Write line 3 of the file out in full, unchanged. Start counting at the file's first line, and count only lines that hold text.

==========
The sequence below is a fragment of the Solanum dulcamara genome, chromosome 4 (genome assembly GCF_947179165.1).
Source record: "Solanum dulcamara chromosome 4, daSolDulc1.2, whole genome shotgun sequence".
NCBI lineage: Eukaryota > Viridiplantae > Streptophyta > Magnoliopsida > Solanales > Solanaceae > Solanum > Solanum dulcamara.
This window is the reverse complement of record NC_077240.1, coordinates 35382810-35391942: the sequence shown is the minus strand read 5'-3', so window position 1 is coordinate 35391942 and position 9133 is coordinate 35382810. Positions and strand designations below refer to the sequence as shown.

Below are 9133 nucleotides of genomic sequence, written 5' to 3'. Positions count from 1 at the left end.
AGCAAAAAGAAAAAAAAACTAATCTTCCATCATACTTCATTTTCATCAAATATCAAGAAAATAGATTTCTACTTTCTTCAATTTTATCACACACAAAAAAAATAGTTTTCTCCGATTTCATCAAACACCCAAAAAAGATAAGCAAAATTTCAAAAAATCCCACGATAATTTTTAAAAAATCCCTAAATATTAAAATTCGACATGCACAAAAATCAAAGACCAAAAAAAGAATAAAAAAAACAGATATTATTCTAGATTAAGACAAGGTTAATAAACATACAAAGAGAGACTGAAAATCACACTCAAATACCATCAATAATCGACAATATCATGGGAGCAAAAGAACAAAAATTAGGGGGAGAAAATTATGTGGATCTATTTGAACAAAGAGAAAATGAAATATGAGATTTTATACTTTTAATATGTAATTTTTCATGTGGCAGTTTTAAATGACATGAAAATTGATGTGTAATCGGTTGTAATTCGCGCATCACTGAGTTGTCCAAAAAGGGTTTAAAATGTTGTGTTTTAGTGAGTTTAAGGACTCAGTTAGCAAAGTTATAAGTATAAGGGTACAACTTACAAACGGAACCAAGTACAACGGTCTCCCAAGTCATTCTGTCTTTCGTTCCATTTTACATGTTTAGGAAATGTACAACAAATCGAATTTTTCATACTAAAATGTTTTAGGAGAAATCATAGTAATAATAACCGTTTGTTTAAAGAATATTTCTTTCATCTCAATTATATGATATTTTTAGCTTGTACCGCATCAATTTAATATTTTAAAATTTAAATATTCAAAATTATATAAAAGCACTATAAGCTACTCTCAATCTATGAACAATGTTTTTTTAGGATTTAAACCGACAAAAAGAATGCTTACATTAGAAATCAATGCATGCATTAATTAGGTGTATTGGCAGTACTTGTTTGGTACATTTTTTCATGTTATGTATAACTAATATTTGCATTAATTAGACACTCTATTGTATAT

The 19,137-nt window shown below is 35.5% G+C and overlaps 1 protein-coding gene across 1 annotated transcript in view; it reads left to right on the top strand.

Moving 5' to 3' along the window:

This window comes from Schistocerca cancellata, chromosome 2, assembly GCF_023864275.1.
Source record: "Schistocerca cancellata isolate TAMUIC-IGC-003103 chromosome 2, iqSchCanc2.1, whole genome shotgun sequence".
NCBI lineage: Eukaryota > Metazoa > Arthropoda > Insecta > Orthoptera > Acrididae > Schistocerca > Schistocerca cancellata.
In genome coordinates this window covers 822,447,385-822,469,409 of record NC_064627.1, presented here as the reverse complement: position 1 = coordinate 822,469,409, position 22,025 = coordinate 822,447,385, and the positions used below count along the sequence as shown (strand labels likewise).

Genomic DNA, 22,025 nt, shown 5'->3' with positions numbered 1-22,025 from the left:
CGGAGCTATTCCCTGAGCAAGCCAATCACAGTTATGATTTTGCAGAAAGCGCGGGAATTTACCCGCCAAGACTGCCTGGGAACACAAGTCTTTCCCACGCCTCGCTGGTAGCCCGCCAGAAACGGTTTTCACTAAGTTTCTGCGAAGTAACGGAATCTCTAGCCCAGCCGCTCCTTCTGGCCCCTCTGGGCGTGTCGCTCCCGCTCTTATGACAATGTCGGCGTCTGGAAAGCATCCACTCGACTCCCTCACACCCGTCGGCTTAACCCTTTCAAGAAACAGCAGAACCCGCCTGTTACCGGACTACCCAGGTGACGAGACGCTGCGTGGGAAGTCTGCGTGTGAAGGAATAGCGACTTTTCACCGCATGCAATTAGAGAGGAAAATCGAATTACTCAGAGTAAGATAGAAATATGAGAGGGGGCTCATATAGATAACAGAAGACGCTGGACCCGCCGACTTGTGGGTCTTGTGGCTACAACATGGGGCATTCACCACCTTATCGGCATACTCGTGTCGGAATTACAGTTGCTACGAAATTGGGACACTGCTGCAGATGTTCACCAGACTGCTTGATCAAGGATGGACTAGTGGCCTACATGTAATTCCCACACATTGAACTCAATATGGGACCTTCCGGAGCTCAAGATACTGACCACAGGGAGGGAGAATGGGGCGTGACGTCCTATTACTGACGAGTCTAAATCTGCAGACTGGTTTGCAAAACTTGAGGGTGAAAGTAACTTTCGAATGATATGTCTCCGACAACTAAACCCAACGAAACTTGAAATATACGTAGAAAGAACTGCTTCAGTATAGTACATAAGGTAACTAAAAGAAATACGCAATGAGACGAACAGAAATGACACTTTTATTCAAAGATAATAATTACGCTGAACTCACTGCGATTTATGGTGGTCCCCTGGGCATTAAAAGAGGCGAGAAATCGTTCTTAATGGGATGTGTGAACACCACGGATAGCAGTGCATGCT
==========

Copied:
NCBI lineage: Eukaryota > Viridiplantae > Streptophyta > Magnoliopsida > Solanales > Solanaceae > Solanum > Solanum dulcamara.